(Courtesy of Reuters)
The Yankees got a pretty good collective effort from their starting rotation in 2012, and they appeared to be primed to at least repeat and hopefully improve upon that in 2013. The same 5 faces were back for another run, giving the rotation a familiar blend of right and left handers, old and young guys, and plus stuff and plus command from multiple sources. We thought the biggest issue surrounding this group coming into the season was injury concerns and how each of them would hold up physically. We learned that the issues ran much deeper than that, and the rotation as a whole was unable to build on 2012's performance.
The first and most problematic issue that reared its head in 2013 was right at the top of the rotation. Coming off offseason elbow surgery and the resulting delay in his throwing program, CC Sabathia began what could be a very accelerated transition from staff ace to just another pitcher. He battled his fastball from his first start of the season to his last, both in terms of velocity and command, and the results (4.78 ERA/4.10 FIP) were not pretty. CC was more hittable than we've ever seen him, and even though he made 32 starts, threw 200+ innings again, and maintained his K and BB rates, there's serious concern about what kind of pitcher he'll be next year and moving forward on the remainder of his contract.
CC's struggles would have been an even bigger problem and definitely would have sunk the Yankees in the playoff race earlier had it not been for the work of the crafty veterans behind him. Hiroki Kuroda and Andy Pettitte, both back for what could have been their last runs in pinstripes, were the true ace and #2 starter on the staff for much of the season. Kuroda was as reliable, consistent, and occasionally dominant as he was in 2012, carrying the staff for most of the first half and early second half of the season. His 3.31/3.56/3.60 slash line and 3.8 fWAR were better than last year and once again he made a full complement of starts. Had he gotten more run support and a few more wins, he could have been a fringe Cy Young contender.
Pettitte struggled to get his back in good shape early, and looked like he could be in for a long year or early end in May. Some adjustments to his between-start schedule and no setbacks got him on the right track, and once he was on it he never left. Pettitte got stronger through the summer and final month of the season, picking up the slack left by Hirok's regression and finishing up with a 3.74/3.70/3.88 line and 3.2 fWAR that was more than respectable. Andy was at his best in September, allowing just 12 ER in 41.0 IP (2.63 ERA) over his final 6 starts and ending his career with a complete game 5-hit victory. Like Mo, he went out in style and played a crucial role in keeping the Yankees in contention until the final weeks.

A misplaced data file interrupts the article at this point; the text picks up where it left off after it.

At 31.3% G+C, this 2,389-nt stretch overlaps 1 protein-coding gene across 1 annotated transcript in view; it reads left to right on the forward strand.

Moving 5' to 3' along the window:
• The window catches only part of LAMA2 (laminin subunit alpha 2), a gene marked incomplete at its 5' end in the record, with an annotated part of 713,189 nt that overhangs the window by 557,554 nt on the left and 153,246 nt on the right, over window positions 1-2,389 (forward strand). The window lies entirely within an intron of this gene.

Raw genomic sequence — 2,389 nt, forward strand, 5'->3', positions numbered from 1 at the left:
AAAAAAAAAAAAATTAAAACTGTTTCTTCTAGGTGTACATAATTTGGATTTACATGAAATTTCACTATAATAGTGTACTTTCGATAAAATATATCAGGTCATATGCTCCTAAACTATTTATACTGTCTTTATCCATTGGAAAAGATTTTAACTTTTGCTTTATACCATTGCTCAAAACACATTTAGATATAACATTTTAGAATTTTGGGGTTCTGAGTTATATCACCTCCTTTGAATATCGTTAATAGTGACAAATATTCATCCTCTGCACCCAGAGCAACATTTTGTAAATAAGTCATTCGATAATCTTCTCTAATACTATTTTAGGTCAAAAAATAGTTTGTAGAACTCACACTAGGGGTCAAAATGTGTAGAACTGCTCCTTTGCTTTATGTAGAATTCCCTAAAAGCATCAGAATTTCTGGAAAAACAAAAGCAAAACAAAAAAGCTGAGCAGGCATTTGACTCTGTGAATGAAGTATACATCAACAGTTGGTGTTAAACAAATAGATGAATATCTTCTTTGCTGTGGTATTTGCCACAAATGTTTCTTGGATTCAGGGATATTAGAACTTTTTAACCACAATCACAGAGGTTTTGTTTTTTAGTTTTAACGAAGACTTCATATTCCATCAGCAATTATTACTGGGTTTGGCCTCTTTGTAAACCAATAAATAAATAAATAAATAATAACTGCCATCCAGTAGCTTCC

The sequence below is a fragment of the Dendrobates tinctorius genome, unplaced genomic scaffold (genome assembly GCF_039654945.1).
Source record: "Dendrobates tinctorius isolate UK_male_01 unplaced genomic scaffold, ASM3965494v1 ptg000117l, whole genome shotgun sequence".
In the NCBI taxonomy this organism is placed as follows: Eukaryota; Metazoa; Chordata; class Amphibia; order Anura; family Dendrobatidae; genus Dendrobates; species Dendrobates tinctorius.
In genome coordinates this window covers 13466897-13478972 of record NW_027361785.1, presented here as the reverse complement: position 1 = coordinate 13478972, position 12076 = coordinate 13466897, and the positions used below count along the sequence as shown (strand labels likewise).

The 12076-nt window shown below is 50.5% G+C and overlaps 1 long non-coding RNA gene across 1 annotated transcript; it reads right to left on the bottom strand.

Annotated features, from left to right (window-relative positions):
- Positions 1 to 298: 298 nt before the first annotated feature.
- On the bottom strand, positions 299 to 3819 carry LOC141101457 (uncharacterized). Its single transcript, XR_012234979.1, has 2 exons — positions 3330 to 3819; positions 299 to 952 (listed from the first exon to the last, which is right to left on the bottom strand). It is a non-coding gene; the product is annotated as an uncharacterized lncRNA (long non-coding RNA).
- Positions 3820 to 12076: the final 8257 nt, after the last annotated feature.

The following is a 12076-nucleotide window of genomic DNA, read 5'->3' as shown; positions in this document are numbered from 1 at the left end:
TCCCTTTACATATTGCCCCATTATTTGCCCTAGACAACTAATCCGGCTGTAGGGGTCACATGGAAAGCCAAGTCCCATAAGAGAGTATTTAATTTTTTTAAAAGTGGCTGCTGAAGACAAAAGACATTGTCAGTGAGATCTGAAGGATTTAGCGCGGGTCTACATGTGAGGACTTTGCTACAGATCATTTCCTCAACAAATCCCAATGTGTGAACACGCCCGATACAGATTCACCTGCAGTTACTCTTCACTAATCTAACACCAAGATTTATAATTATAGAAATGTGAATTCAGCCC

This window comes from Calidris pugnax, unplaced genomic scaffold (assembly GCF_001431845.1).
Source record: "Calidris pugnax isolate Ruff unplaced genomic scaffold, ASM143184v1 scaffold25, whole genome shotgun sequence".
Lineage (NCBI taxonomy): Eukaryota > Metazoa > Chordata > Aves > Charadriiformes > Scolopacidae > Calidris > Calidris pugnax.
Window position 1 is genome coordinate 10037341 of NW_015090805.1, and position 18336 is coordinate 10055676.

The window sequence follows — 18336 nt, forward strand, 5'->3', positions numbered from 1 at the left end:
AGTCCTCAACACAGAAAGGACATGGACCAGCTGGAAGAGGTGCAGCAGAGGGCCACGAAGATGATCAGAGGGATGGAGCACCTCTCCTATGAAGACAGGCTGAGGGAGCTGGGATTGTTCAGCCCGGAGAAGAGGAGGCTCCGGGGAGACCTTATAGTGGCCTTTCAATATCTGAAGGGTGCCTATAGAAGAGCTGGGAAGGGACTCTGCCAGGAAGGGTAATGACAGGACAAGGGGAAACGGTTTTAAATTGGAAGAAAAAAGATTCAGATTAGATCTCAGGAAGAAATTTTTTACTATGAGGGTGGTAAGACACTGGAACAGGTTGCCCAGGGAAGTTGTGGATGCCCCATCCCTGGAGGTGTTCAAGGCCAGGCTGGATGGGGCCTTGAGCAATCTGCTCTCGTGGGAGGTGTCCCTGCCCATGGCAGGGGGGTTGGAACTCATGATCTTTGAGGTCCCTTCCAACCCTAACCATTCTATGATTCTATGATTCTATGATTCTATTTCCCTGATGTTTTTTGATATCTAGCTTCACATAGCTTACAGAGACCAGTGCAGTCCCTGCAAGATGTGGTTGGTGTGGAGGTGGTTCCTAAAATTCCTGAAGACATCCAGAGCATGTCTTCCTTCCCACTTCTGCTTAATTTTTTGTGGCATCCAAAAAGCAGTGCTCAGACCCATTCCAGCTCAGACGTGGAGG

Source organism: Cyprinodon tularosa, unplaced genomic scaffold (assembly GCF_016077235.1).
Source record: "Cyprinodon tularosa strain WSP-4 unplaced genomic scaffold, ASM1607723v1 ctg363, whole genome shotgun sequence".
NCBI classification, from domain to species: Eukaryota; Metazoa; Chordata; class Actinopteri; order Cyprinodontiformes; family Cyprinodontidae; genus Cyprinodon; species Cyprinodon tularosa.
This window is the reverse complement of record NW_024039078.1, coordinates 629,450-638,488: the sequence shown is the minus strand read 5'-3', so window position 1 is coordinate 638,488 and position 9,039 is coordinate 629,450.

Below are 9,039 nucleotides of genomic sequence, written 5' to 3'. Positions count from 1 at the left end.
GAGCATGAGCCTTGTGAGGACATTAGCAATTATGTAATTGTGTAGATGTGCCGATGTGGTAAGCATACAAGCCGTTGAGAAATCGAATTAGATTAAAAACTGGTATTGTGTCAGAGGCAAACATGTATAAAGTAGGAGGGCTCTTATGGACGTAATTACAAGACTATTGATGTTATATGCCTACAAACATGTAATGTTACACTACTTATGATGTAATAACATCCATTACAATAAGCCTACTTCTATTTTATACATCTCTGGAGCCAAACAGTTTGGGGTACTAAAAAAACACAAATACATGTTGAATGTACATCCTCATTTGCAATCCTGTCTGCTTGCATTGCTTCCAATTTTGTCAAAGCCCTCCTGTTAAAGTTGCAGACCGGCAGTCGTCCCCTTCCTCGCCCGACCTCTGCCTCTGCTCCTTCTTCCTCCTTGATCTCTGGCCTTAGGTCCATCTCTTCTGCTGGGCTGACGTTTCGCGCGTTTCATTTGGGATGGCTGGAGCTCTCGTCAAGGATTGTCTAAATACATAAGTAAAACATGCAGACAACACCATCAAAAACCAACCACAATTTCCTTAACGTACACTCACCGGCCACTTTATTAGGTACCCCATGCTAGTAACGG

If CC was the weak link of the 2013 rotation (and he was), the 2nd weakest link was once again the pair of young homegrown arms at the back of the rotation. Phil Hughes and Ivan Nova continued to be thorns in the side of the Yankees' developmental reputation for different reasons. Nova's was mainly health-based, as he missed a few months in the first half of the season with a triceps injury. He was limited to 20 starts and 127.2 IP, but did rebound nicely in the second half with a much improved fastball/curveball approach. Hughes was just hot garbage on the mound. His 4-14 record was definitely not the byproduct of bad luck, more the direct result of how terrible he was. He couldn't keep the ball in the yard (11.1% HR rate), he couldn't provide length (barely over 5.0 IP/start), and he did more to hurt his market value heading into free agency than help it. If this was his last year as a Yankee, good riddance.
The health problems didn't affect the rotation as much as people might have expected them to, at least not in terms of missed starts. The Yanks only had to piece together 19 more starts from their stash of rotation depth, 12 of them coming from swingman David Phelps. He wasn't all that great in his work, but unheralded guys like Vidal Nuno and Adam Warren were in their spot starts. At the very least they gave themselves a real shot at winning a spot in next year's rotation. The one name that was notably absent from the group of spot starters was Michael Pineda. Fully recovered from his 2012 shoulder surgery, Pineda was treated with extra special care by the organization and pitched probably only 70-80 innings all year including simulated games. If and when he does make his first start in 2014, it will be the first time he's ever pitched a meaningful game as a Yankee. Cheese and rice, what a horrible trade that was.
If you had to call it something, you'd be fair in saying 2013 was a disappointing year for the Yankee rotation. They were good at times, but never as collectively great as they were for stretches of the 2012 season, and they certainly weren't good enough to make up for the lackluster offense. We'll never know how differently things might have gone had CC been able to get his usual offseason throwing routine in, but chances are it still wouldn't have been enough to drag the team into the postseason. There wasn't a lot of turnover this year, but with only 2 members of this year's rotation coming back for sure next year could be a completely different story.